thomas is very close minded sometimes, i told him a while ago that he should read some vallee or keel to open a bit his mind, but apparently he din't hear my call
     
  12. humanoidlord

    humanoidlord ce3 researcher

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    there are also cases where the UFOnauts were seen going trough walls
    keel wasn't a scientist either and frankly that means nothing, it's almost impossible for any serious scientist to investigate IDH due to the ridicule
    very bad comparison, IMO
     
  13. Thomas R. Morrison

    Thomas R. Morrison Downing petulant pilots with logic since 2018

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    Actually I've been reading Vallee and listening to his interviews frequently over the last few months, and I've given detailed rebuttals to many of his arguments right here in this thread over the last couple of days. I started to read one of Keel's books but it didn't hold my attention, so I'll have to get back to it when I have more free time. But Keel isn't a scientist, and this is a scientific question, so I don't expect to find anything of significance in his hypotheses. I'm willing to check it out though, to find out what he has to say. However it's not encouraging that literally everyone who cites him as an authority in this area has totally failed to provide a compelling argument.
     
    Last edited: Jan 6, 2019
  14. humanoidlord

    humanoidlord ce3 researcher

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    keel was a journalist, so his best was talking and interviewing people and i can assure you that with that mindset he has gone to places no scientist has ever gone before (well except, maybe, the military contractors that investigated skinwalker)
     
  15. humanoidlord

    humanoidlord ce3 researcher

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    agree, steinberg's trial is in the horizon, i can almost feel it
     
  16. humanoidlord

    humanoidlord ce3 researcher

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    ok, *sigh*, i will try to say universes or realities instead in the future
    its like the radiation spectrum, except bigger and possibly infinite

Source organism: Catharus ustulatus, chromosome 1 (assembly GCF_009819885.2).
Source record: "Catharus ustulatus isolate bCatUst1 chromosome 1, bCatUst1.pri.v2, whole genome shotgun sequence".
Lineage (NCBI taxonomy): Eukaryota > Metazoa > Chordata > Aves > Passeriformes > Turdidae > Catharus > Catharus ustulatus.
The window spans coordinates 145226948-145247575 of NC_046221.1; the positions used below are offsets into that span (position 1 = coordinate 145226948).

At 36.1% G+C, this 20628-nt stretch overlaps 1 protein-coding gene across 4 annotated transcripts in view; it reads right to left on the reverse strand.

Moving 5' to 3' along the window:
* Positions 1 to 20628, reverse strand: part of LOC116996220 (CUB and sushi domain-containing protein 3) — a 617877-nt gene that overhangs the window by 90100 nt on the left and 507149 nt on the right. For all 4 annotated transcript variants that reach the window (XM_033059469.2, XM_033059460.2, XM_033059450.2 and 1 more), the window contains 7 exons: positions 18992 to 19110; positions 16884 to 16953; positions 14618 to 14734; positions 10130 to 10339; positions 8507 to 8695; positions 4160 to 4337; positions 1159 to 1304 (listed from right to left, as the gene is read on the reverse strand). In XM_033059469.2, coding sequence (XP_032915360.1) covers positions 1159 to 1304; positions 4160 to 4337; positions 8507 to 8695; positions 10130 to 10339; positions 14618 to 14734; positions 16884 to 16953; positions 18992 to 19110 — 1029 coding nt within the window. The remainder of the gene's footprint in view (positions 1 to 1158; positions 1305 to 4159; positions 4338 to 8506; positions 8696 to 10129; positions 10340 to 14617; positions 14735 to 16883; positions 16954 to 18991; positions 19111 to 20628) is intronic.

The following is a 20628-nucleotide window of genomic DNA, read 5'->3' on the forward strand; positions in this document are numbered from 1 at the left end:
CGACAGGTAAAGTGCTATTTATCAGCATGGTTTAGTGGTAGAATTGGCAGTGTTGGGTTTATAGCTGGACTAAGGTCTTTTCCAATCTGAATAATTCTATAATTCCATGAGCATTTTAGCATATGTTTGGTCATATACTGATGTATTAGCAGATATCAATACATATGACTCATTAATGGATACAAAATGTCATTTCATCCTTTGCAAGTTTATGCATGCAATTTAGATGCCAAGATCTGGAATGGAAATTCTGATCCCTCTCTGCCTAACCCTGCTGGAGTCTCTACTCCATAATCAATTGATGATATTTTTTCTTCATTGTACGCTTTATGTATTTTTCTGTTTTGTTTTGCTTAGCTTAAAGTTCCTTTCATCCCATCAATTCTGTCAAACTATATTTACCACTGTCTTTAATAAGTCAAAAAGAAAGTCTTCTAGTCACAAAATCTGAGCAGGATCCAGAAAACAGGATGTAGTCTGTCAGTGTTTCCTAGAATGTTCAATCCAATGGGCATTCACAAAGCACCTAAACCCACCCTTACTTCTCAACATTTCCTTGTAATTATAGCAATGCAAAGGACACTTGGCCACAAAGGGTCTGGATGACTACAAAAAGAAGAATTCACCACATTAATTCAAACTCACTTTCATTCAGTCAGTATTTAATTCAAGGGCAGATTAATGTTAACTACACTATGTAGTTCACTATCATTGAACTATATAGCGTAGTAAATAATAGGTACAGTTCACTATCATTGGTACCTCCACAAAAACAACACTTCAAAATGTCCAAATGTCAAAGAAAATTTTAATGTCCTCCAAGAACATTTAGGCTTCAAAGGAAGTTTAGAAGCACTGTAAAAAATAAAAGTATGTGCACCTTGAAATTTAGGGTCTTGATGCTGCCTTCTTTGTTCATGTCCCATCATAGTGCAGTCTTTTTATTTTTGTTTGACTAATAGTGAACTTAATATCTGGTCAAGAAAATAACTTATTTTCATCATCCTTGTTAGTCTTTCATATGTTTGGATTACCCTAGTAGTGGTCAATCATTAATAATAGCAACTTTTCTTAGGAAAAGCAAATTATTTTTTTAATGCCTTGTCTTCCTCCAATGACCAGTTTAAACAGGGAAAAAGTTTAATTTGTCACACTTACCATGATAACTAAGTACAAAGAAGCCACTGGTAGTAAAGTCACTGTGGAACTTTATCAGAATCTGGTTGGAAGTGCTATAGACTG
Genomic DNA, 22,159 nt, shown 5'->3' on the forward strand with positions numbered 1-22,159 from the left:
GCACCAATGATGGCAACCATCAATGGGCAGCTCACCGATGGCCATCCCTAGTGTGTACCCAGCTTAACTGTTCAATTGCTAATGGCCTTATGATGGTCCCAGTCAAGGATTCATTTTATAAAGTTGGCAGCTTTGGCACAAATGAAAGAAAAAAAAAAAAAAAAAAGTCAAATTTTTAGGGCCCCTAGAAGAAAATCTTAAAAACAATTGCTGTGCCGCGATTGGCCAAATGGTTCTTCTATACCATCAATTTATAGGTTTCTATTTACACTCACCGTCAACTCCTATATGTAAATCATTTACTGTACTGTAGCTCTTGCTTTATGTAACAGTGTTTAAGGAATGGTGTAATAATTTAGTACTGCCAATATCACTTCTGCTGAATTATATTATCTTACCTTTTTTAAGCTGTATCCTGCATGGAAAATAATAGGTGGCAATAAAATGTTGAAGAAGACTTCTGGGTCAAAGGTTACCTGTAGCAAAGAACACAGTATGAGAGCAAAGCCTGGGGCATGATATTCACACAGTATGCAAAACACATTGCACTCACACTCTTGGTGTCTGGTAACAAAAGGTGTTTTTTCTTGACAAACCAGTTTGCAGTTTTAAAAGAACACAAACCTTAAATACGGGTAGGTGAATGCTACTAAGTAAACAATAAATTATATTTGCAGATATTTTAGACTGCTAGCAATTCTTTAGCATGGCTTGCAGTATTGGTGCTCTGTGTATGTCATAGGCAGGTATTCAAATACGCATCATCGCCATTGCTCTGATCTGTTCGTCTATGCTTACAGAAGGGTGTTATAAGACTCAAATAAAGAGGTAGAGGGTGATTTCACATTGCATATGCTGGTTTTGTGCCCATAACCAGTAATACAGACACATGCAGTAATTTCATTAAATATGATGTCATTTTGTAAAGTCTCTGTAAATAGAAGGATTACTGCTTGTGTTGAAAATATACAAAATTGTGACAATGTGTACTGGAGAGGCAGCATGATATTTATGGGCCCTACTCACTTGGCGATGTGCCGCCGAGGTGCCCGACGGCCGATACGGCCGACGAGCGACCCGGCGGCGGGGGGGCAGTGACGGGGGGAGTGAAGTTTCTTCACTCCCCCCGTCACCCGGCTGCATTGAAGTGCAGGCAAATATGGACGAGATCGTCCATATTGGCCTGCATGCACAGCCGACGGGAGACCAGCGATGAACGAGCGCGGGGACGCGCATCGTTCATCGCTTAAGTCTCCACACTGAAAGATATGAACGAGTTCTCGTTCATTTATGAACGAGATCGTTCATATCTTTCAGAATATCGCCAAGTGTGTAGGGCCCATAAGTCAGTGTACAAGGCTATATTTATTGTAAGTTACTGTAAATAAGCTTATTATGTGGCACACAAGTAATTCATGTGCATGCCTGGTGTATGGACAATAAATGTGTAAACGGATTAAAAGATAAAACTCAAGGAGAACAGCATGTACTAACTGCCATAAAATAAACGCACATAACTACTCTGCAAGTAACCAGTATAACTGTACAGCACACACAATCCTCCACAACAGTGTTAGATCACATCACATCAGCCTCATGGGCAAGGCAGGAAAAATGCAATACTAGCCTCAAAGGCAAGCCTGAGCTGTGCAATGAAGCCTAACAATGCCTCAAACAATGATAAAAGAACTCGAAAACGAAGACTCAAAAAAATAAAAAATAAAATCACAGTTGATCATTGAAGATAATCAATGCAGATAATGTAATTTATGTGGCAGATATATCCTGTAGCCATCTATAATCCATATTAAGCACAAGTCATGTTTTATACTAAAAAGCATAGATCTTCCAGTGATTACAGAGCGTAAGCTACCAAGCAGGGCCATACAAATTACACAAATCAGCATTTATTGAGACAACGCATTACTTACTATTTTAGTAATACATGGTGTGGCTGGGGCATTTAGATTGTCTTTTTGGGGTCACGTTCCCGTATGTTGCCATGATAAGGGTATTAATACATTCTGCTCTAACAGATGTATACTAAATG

the "cosmic trickster" somehow has found a way to "tune the radio"
    again you should read their work before saying anything, you probally will be as impressed as me
     
  17. humanoidlord

    humanoidlord ce3 researcher

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    what else do i call it, then?
    its a fun tongue-in-cheek name, don't take it too seriously
     
  18. humanoidlord

    humanoidlord ce3 researcher

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    that is a handwave, because we have no idea, what a civilization far in the future would have, its even possible that they would discover that there is something in the universe that makes gravitational propulsion a impossibility
    there are various cases where UFOs were seen being first manifestations of radiation crossing the entire visible spectrum (changing color) before the materializing as solid atomic masses that left imprints in the ground
     
  19. humanoidlord

    humanoidlord ce3 researcher

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    you are as biased as me, i have never seen someone that likes ETH turning into a IDH believer either
     
  20. humanoidlord

    humanoidlord ce3 researcher

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    exactly, you may not like my conclusions but my research is interesting!
    for some reason nivek like to make fun of IDH just because i say cosmic trickster (wich is in itself a tongue-in-cheek term because i can't find a better word to describe it) and so he mentions the nordic god loki who also said that he was the great trickster